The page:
The Rules of Judicial Administration authorize this Panel "to transfer ‘related’ cases from different trial courts to a single pretrial judge if transfer will (1) serve the convenience of the parties and witnesses and (2) promote the just and efficient conduct of the litigation." In re Ad Valorem Tax Litigation, 216 S.W.3d 83, 84 (Tex.M.D.L. Panel 2006) ; TEX.R. JUD. ADMIN. 13.3. Rule 13.2(g) defines a tag-along case as a case related to cases in an MDL transfer order but not itself the subject of an initial MDL motion or order. There is no requirement that the cases be congruent, but they must involve one or more common questions of fact. TEX. GOV'T CODE § 74.162 (Vernon 2005) ; TEX.R. JUD. ADMIN. 13.2(f); In re Hurricane Rita Evacuation Bus Fire, 216 S.W.3d 70, 72 (Tex.M.D.L. Panel 2006).

ARE THE CASES "RELATED"?

We begin with a review of Panel decisions dealing with the relationship between weather events and extra-contractual claims involving general insurer business practices. In In re Delta Lloyds Ins. Co., 339 S.W.3d 384 (Tex.M.D.L. Panel 2008), we transferred to a pretrial judge similar Hurricane Rita insurance cases against different insurers. We concluded that the cases were related within the meaning of Rule 13 because the insurers faced substantially the same extra-contractual claims and discovery requests in every case.

[T]he pleadings and the discovery in the underlying cases reveal that the occurrence of Hurricane Rita is not an actual "question of fact," nor is any purported question of fact pertaining to Hurricane Rita central to the resolution of the mostly contractual and statutory claims asserted against the various defendants.
Rather, the underlying factual questions of each case below are the alleged conduct of each of the particular defendants in adjusting the individual insurance claims and the alleged contractual basis for denying each plaintiff's claims.

In re Delta Lloyds, 339 S.W.3d at 387. Other carriers that had joined the motion to transfer were denied MDL treatment because their cases did not share the same underlying questions of fact regarding conduct in adjusting the claims and the contractual basis for denying the claims.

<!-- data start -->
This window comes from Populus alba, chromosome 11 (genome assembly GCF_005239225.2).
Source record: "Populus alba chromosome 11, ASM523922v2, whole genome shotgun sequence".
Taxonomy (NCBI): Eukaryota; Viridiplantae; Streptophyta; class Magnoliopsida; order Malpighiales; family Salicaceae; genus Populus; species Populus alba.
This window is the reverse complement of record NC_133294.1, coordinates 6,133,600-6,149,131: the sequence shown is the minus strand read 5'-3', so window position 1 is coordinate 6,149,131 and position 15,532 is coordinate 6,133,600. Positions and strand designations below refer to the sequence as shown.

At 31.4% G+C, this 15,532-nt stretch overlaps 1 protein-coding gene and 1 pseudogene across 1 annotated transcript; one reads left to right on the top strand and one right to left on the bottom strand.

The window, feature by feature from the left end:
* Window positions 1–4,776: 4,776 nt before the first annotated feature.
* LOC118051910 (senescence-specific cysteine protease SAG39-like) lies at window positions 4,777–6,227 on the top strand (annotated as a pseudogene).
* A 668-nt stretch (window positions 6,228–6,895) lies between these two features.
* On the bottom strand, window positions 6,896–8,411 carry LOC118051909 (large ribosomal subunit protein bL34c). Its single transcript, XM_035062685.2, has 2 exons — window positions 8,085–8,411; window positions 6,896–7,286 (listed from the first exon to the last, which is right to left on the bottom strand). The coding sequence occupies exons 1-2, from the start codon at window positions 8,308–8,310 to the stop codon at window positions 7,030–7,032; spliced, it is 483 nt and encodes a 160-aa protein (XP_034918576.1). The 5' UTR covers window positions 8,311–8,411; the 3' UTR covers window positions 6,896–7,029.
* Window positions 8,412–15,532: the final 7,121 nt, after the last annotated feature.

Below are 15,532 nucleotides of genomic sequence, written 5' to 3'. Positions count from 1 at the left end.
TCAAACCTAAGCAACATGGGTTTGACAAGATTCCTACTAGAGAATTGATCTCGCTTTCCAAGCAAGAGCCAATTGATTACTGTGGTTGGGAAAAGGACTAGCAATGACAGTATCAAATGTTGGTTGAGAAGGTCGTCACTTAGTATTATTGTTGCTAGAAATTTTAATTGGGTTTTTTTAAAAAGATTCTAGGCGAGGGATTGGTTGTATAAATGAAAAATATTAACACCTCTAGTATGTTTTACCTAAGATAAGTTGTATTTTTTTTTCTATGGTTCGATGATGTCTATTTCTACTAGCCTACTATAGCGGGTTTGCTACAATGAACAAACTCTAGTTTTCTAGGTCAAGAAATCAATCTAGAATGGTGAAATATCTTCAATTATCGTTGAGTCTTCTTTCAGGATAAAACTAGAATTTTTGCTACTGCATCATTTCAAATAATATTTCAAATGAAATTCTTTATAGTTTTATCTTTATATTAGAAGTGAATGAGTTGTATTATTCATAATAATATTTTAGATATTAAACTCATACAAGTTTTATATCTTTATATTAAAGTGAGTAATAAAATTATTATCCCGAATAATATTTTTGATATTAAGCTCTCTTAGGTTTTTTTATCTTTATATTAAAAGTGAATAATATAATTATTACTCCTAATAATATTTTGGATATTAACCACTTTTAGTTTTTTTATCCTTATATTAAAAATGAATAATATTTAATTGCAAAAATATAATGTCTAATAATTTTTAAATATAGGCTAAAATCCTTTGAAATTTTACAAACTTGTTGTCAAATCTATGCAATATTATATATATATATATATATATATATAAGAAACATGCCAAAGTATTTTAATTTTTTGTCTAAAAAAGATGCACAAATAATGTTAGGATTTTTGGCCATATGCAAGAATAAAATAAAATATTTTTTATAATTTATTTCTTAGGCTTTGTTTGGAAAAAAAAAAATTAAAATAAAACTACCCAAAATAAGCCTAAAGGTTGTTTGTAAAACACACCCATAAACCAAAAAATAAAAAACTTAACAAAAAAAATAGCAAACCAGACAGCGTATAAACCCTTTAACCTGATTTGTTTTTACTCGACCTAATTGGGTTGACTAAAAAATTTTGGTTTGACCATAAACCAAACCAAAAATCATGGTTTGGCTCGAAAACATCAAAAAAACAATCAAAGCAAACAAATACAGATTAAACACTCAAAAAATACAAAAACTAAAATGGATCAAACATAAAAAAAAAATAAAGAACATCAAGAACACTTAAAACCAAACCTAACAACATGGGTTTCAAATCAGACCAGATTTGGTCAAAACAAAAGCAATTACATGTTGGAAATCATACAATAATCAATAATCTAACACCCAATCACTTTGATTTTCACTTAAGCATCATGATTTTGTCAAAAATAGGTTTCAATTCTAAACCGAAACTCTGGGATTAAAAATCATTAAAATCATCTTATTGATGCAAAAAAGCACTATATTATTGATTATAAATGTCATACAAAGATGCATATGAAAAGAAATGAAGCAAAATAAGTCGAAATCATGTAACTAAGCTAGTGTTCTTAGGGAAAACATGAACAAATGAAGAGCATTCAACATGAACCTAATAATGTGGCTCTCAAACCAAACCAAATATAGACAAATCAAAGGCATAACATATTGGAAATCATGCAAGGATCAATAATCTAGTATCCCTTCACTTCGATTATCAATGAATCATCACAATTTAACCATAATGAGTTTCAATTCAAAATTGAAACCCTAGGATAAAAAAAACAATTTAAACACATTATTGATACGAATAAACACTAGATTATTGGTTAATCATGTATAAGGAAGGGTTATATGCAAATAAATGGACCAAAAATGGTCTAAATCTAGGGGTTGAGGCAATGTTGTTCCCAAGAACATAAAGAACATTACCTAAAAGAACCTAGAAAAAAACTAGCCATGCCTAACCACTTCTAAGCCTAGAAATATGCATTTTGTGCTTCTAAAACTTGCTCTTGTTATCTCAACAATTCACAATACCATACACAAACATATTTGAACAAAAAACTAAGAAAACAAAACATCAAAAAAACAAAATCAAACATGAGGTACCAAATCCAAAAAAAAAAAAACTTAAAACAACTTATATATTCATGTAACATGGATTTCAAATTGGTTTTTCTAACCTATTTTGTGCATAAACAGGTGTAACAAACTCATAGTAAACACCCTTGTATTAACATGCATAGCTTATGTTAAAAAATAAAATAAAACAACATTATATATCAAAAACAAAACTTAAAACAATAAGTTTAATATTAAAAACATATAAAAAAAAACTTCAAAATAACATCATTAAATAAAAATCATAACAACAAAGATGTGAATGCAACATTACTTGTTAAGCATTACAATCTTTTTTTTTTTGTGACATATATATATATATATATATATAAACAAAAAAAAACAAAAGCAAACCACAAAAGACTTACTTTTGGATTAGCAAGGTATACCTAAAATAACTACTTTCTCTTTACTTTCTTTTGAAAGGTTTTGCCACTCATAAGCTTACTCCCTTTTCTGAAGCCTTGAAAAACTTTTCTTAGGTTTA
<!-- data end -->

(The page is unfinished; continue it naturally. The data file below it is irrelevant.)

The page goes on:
One year later, we issued our opinion in In re Texas Windstorm Ins. Ass'n Hurricanes Rita and Humberto Litigation, 339 S.W.3d 401 (Tex.M.D.L. Panel 2009). There, TWIA sought transfer of 42 cases involving hurricane claims in Jefferson, Galveston, and Travis Counties. Thirty-eight cases involved Hurricane Rita and four arose from Hurricane Humberto. We noted that the insurers did not face mere case-specific contract claims that they failed to pay for damages covered under each insurance policy. They faced allegations that they had designed and pursued a standard business practice of handling claims so as to minimize payments to their insureds, leading to discovery requests seeking information about the training of adjusters; claims handling procedures, instructions, and guidelines; the handling of other claims, including reports submitted by adjusters in other cases; complaints and lawsuits by other insureds; personnel files; and net worth. We reaffirmed our holding in Delta Lloyds that the extra-contractual issues made these cases related within the meaning of Rule 13. In so doing, we specifically rejected the argument that the cases were not related simply because two hurricanes were involved: